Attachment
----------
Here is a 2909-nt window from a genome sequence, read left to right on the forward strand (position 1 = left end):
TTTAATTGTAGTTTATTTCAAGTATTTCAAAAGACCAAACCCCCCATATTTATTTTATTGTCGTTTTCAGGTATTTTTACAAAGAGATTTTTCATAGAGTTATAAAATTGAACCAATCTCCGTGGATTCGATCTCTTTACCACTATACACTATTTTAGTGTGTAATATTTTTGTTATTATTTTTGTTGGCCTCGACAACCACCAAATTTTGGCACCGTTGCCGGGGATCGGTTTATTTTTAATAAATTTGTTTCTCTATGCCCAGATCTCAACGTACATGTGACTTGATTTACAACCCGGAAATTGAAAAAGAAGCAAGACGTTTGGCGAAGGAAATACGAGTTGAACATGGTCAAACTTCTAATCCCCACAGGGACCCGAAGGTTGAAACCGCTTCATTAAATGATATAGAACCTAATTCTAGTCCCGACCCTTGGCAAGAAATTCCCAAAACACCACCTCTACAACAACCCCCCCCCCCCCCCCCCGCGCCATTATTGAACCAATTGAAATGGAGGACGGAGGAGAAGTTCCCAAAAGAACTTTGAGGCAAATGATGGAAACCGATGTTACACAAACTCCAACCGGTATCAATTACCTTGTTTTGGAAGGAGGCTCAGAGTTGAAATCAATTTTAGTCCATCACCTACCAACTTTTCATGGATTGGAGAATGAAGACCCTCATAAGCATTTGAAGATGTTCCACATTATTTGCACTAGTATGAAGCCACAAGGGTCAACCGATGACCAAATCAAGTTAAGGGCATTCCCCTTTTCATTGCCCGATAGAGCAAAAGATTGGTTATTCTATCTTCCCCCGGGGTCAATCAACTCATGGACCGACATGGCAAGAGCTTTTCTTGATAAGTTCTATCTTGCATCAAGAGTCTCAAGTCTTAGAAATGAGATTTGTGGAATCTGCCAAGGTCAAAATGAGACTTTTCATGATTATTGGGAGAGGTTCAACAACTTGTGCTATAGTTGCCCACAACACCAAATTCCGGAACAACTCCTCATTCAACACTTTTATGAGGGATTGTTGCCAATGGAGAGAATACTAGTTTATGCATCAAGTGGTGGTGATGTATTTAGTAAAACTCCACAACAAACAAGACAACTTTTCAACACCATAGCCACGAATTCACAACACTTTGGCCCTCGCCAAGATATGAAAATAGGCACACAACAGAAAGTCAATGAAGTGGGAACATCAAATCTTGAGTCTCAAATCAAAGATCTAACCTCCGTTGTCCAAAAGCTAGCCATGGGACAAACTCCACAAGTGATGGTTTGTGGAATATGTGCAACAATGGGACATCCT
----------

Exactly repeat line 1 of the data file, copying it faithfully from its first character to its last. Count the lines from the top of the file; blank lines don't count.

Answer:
Here is a 2909-nt window from a genome sequence, read left to right on the forward strand (position 1 = left end):